"CSD registration is mandatory for suppliers (transactions that goes through the supply chain management process). Organs of state can decide on their own on whether they want to have NGOs register on CSD for the purpose of streamlining their internal processes.
"So if provincial departments are requiring NGOs to register on the CSD then this is completely their own requirement and cannot be attributed to Treasury.
"That said I think it is completely unreasonable to impose the same requirements of profit-making suppliers of government on NGOs delivering services to vulnerable individuals," said Mayet.
"NGOs are not government suppliers, they are not providing a service to government and therefore should not be subjected to normal supply chain procedures. Nonetheless, if provincial departments are requiring NGOs to register on the CSD, then yes the onus is on them to provide the necessary support," Mayet said.
The SAVF, said Kemp, had urged the department to "intervene in this process of non- payments, unclear administrative processes and poor communication.
"The children and the vulnerable cannot be sacrificed because of an ineffective system."
Vetten said NGOs were being made to jump through unnecessary loops. "I've heard stories of staff who have had their electricity cut, or had no electricity on the coldest weekend of the year, of people who cannot come to work because they don't have money or of people sleeping at work to provide services ... People who have gone unpaid for three months and have lost their medical aid and insurance because they've missed payments.
"It's a disaster that has been a long-standing problem. For me, it's remarkable that everyone in government makes sure they are paid on the dot every month but with NGOs, they can't get that right."
Last week, the MEC for Social Development Nandi Mayathula-Khoza, in her department's budget vote, said the department "appreciated the invaluable work" done by NPO's as an extension of social development services.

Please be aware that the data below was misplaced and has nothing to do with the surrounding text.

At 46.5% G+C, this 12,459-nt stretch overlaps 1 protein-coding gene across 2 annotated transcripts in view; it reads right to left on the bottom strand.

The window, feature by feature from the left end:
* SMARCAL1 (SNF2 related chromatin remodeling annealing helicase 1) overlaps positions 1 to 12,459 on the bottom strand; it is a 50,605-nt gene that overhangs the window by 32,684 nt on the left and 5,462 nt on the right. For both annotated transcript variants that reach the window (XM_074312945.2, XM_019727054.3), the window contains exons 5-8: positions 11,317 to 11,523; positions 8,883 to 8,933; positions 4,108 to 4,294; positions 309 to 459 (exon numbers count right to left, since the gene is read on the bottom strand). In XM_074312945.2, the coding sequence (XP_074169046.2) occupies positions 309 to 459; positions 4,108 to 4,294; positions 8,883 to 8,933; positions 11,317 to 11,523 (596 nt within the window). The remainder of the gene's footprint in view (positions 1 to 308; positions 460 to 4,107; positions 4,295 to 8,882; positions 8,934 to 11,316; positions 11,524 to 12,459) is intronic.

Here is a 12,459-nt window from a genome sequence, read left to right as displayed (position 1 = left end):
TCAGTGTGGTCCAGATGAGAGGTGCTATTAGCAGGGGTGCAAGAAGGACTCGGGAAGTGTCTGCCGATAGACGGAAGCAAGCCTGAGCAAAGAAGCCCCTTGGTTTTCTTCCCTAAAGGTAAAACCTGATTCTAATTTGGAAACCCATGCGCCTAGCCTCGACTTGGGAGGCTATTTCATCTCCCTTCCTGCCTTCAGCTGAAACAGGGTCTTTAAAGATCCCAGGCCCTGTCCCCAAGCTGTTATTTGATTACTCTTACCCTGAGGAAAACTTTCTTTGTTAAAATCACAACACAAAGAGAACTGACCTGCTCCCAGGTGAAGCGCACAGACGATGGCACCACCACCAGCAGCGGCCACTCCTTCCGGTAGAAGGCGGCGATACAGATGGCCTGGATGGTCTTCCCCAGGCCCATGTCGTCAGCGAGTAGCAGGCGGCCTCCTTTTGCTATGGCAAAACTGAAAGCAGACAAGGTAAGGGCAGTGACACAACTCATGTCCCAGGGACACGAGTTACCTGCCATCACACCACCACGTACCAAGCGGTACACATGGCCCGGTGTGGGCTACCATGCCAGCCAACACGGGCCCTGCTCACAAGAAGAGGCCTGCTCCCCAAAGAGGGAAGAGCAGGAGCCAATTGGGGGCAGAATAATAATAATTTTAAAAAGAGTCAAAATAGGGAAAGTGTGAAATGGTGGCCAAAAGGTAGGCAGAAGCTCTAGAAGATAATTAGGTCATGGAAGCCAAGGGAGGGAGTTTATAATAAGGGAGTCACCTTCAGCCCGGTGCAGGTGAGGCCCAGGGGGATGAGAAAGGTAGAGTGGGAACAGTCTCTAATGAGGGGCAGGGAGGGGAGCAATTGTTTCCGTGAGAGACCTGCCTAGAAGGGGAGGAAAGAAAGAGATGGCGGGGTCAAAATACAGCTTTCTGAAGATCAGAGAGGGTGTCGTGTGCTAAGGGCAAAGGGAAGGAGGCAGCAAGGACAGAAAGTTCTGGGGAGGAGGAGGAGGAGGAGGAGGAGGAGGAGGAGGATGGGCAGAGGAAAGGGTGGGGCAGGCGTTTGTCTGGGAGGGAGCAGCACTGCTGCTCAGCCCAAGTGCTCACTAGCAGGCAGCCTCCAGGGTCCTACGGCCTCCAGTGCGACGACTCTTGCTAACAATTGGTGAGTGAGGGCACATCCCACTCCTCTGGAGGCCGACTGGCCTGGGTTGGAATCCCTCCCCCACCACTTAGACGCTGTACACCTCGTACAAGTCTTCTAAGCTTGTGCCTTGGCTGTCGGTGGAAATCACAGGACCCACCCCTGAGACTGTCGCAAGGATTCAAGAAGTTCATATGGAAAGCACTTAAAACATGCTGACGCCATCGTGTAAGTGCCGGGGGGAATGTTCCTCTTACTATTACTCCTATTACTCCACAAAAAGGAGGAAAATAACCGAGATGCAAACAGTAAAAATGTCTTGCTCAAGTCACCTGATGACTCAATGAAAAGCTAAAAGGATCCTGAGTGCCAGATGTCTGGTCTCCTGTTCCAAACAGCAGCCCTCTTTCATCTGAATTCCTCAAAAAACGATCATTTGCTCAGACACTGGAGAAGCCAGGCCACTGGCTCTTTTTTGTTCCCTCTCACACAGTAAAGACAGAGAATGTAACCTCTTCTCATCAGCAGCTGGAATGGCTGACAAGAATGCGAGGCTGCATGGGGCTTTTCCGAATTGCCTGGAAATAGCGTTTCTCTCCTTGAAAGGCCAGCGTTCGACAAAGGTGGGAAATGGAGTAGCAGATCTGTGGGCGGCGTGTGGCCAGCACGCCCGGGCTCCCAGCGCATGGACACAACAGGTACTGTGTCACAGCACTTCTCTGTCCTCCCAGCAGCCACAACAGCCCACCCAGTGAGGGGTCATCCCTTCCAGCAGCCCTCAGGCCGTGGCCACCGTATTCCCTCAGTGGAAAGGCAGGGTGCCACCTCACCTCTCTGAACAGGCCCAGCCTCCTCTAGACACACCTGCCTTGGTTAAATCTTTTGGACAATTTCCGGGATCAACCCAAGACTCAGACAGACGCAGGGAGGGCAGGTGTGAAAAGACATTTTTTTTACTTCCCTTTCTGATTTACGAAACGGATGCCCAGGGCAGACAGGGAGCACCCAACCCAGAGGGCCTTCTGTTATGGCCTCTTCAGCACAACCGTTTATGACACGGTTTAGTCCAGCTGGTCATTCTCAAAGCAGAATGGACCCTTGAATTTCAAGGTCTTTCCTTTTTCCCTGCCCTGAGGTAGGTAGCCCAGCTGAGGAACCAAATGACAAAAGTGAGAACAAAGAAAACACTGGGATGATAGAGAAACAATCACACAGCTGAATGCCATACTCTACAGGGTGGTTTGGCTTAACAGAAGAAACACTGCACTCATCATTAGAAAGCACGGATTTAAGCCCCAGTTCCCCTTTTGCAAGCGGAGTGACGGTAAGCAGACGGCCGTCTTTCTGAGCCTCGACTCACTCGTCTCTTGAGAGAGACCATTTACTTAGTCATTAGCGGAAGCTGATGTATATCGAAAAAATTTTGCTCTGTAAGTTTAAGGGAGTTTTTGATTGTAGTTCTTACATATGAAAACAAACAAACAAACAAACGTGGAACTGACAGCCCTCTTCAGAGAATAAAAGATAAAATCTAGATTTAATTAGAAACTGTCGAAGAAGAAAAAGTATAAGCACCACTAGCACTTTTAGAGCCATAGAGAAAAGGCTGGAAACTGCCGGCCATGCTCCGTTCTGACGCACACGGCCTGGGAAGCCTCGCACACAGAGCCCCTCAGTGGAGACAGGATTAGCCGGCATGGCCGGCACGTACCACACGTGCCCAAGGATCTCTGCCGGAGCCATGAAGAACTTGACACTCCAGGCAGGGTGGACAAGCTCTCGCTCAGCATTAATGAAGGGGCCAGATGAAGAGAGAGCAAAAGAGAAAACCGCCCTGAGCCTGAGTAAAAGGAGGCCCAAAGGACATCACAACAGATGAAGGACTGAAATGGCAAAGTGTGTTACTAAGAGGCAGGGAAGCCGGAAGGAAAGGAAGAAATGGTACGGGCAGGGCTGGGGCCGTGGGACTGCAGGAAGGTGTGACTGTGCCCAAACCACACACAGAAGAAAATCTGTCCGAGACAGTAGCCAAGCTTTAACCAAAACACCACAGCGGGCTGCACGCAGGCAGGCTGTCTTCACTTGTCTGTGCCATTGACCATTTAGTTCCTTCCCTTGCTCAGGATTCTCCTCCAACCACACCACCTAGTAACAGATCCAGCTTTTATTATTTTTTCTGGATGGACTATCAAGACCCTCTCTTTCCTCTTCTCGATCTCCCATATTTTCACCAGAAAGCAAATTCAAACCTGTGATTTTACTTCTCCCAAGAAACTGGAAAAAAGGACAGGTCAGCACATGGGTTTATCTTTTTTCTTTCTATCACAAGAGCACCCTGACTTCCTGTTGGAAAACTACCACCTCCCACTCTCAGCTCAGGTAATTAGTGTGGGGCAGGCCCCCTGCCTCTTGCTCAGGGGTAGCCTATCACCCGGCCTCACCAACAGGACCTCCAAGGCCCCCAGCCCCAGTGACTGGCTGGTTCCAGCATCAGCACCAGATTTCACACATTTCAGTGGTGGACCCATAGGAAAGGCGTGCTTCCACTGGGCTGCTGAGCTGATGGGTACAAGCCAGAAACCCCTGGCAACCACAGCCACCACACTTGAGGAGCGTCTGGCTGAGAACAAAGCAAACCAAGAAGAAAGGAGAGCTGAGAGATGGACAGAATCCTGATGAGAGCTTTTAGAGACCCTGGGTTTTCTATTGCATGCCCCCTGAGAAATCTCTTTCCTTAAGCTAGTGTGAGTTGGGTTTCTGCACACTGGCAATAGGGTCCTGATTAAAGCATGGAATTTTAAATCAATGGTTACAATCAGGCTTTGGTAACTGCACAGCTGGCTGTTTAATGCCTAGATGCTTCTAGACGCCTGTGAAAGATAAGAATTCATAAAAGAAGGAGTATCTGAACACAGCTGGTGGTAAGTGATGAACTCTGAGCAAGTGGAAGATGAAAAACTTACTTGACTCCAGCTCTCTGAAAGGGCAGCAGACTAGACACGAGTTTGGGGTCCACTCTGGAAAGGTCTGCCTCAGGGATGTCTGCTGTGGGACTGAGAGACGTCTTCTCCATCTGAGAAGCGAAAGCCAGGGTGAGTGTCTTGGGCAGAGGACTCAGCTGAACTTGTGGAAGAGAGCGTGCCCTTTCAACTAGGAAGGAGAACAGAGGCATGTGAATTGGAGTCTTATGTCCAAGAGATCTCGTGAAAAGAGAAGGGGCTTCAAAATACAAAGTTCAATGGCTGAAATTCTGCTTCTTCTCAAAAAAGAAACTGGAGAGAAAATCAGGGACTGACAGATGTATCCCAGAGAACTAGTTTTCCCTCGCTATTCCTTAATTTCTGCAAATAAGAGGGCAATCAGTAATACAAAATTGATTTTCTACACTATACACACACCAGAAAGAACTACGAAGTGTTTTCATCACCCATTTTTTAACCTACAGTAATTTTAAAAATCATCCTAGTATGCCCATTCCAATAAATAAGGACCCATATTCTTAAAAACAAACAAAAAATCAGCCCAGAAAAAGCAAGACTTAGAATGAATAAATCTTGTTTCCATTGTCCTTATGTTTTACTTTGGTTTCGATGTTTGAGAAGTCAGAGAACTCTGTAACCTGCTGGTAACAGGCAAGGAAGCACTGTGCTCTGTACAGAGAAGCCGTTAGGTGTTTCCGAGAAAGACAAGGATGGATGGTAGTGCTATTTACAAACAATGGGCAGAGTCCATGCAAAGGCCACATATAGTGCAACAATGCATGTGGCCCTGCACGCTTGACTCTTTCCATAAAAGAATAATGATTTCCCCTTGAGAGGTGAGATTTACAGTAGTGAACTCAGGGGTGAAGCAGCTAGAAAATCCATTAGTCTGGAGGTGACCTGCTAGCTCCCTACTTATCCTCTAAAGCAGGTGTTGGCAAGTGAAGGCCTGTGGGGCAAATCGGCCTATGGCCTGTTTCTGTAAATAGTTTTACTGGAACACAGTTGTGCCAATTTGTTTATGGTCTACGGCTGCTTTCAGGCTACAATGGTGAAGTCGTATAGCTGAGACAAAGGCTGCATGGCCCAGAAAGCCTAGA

"By the end of this current political term, we would have invested R11 billion in the Gauteng NPO sector ... Our NPO budget remains the biggest at 56% of our R4 9 billion budget.
"We however would like all NPO's to take the compliance requirement very seriously to ensure that our vulnerable groups of people are taken good care of and that all audit risks are minimised."
But Vetten responded: "I suppose the question for the MEC is why they woke up to the sudden urgency of registering NPOs after the financial year started, thus delaying payment to NGOs and putting their vulnerable groups of people at risk (who don't actually belong to the department, by the way)?
"The second question to the MEC is for a list of all NGOs that have not taken their compliance requirements seriously - how big is the problem and what exactly is the problem, ie what are they not complying with?
"'Audit risks' is a very vague phrase. What is wrong with the NGO database that the DSD requires all NGOs to register on? Are they saying there's something wrong with the way it's working that they now have to rely on the CSD?"
Les Sanabria, of Operation Compassion SA, told how one of its projects situated in Brakpan, the Ebenhaeser Old Age Home, in a "desperate and ignorant" bid to comply "went and registered themselves as an NPO independent of us just to please the DSD and get the subsidy.
"Now they are an organisation on their own using our property and equipment ... basically we have been hijacked and the property undermined. Many homes have not received their subsidies."